One hero is rare enough, a group of them should be virtually inconceivable. I think some games in the roleplaying genre (particularly JRPGs, but I might be blowing smoke) take for granted that groups of adventurers are formed. I mean, there’s something inherently wrong with most adventurers, that they’d risk bodily harm to see their goals met. Be it personal freedom or saving the world.

Every hero is just a little bit crazy. In a rare and special way. The justification is often enough that they’re loner freaks, who’ve been orphaned and/or have no friends or family. Revenge is actually kind of a freakish thing, that something happened to you that messed you up so much that you should wish physical harm and death on something, and you actually do it. Wanting it? Okay. Doing it? Crazy.

It takes something weird and special to make a hero. Keep in mind, revenge is hardly a happy thing. You have to be kind of weird and crazy to carry it out, and staying on the path of truth and righteousness afterward? Extra difficult. Revenge is best avoided for hero stories, if you ask me. In that case, you really need something else, and that’s personality. The character needs the background and the motivation.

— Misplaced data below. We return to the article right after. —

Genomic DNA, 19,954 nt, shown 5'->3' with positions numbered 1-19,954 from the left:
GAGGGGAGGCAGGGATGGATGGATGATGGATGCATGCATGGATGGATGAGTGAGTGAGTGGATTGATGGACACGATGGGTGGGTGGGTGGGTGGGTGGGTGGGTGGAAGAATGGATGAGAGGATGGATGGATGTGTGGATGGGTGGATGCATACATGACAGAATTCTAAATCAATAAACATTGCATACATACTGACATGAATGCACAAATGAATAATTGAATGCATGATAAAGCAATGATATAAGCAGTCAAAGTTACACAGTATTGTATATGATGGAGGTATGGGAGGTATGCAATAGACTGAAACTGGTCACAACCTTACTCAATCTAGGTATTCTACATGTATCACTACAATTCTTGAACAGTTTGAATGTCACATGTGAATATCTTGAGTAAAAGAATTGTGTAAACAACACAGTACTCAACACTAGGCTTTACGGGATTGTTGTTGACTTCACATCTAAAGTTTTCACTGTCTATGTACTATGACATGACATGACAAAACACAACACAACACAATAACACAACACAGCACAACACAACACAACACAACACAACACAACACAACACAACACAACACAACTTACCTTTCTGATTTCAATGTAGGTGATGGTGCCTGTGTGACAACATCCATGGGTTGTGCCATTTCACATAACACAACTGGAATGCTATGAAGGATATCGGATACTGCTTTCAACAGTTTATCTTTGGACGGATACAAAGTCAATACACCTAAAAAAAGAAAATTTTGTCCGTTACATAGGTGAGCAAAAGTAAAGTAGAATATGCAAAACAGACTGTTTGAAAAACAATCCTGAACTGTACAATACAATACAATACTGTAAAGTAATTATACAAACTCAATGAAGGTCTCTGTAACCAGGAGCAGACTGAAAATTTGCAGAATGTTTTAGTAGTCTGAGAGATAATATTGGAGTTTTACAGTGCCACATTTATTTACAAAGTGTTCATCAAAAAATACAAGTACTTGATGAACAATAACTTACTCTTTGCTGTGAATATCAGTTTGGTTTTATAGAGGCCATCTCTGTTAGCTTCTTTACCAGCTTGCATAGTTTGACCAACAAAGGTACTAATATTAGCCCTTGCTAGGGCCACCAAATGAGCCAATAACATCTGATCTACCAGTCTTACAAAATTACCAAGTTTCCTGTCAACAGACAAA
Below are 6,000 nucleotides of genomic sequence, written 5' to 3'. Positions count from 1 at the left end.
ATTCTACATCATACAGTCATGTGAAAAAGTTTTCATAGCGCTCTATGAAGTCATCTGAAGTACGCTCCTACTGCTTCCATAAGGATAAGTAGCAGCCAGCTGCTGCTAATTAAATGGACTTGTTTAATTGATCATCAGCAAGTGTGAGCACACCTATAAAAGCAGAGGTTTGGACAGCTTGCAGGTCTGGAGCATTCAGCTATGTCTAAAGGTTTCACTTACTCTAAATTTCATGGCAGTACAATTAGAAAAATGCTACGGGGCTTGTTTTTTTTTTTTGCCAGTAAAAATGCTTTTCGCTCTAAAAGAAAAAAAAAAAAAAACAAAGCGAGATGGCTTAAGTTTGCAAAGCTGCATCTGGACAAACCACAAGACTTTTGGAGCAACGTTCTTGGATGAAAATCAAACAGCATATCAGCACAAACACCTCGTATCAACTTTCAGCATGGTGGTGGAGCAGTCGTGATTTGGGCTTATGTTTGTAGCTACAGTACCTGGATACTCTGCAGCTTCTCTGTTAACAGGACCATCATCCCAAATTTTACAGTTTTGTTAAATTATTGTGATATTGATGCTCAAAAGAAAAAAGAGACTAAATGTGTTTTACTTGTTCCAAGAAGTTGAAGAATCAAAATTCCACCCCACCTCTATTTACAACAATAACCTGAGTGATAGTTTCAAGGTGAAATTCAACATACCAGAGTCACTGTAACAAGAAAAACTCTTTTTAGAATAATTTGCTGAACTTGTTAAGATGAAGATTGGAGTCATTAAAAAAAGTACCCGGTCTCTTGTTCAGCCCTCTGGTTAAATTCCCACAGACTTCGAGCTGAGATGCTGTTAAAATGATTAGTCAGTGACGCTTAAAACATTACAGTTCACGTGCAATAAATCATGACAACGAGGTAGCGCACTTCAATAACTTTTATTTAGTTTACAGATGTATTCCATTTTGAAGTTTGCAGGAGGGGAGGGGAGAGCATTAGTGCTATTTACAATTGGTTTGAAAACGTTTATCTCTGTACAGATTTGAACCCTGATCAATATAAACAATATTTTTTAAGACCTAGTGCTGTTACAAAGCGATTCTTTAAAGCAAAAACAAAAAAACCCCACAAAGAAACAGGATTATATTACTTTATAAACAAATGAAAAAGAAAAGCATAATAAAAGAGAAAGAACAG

If you want a group of five heroes, that means five backgrounds, and five motivations. It has to be real, because it’s a roleplaying game. If the background and the motivation don’t jive, then why do you care about the character? …Sorry, went on a tangent.

Having one hero ought to be worthy of an origin story all of its own, and the meeting of two heroes should be a significant part of the story. You know, like crossover events in comic books? It should be more like that. Actually assembling a team of heroes (however heroic they might be in reality) should be a big deal, and it rarely seems to feel that way. Massively Multiplayer games take this to an extreme.

Does it cheapen the meaning of being a hero?